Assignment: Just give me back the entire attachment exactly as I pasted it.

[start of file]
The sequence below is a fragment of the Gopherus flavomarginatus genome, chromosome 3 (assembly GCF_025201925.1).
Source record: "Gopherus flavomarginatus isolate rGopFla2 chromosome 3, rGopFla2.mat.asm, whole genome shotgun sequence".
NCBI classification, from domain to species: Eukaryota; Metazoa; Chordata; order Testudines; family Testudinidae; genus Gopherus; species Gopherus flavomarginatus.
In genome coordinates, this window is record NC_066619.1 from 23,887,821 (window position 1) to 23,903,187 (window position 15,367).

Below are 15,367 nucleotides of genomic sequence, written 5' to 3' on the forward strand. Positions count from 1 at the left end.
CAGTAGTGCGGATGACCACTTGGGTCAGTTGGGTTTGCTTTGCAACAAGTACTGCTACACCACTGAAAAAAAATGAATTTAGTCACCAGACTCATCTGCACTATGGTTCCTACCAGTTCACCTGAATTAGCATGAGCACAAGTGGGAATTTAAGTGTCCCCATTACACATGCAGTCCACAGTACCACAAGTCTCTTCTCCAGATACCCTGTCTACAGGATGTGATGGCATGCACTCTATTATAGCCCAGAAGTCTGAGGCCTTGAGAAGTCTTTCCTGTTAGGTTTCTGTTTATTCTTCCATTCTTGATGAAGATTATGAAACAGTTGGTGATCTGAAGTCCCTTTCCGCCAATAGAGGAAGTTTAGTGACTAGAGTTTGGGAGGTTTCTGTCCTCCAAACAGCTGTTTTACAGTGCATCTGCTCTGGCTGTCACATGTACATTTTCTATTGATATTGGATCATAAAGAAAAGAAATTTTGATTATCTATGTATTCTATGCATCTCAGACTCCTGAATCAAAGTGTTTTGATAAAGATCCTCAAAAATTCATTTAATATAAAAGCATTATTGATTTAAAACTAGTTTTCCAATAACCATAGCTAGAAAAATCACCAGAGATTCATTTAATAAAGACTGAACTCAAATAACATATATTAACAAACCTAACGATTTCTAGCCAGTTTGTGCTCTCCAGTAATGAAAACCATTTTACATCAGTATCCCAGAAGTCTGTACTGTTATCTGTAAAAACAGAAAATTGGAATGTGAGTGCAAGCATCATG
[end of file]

The sequence below is a fragment of the Gopherus flavomarginatus genome, chromosome 3 (assembly GCF_025201925.1).
Source record: "Gopherus flavomarginatus isolate rGopFla2 chromosome 3, rGopFla2.mat.asm, whole genome shotgun sequence".
NCBI classification, from domain to species: Eukaryota; Metazoa; Chordata; order Testudines; family Testudinidae; genus Gopherus; species Gopherus flavomarginatus.
In genome coordinates, this window is record NC_066619.1 from 23,887,821 (window position 1) to 23,903,187 (window position 15,367).

Below are 15,367 nucleotides of genomic sequence, written 5' to 3' on the forward strand. Positions count from 1 at the left end.
CAGTAGTGCGGATGACCACTTGGGTCAGTTGGGTTTGCTTTGCAACAAGTACTGCTACACCACTGAAAAAAAATGAATTTAGTCACCAGACTCATCTGCACTATGGTTCCTACCAGTTCACCTGAATTAGCATGAGCACAAGTGGGAATTTAAGTGTCCCCATTACACATGCAGTCCACAGTACCACAAGTCTCTTCTCCAGATACCCTGTCTACAGGATGTGATGGCATGCACTCTATTATAGCCCAGAAGTCTGAGGCCTTGAGAAGTCTTTCCTGTTAGGTTTCTGTTTATTCTTCCATTCTTGATGAAGATTATGAAACAGTTGGTGATCTGAAGTCCCTTTCCGCCAATAGAGGAAGTTTAGTGACTAGAGTTTGGGAGGTTTCTGTCCTCCAAACAGCTGTTTTACAGTGCATCTGCTCTGGCTGTCACATGTACATTTTCTATTGATATTGGATCATAAAGAAAAGAAATTTTGATTATCTATGTATTCTATGCATCTCAGACTCCTGAATCAAAGTGTTTTGATAAAGATCCTCAAAAATTCATTTAATATAAAAGCATTATTGATTTAAAACTAGTTTTCCAATAACCATAGCTAGAAAAATCACCAGAGATTCATTTAATAAAGACTGAACTCAAATAACATATATTAACAAACCTAACGATTTCTAGCCAGTTTGTGCTCTCCAGTAATGAAAACCATTTTACATCAGTATCCCAGAAGTCTGTACTGTTATCTGTAAAAACAGAAAATTGGAATGTGAGTGCAAGCATCATG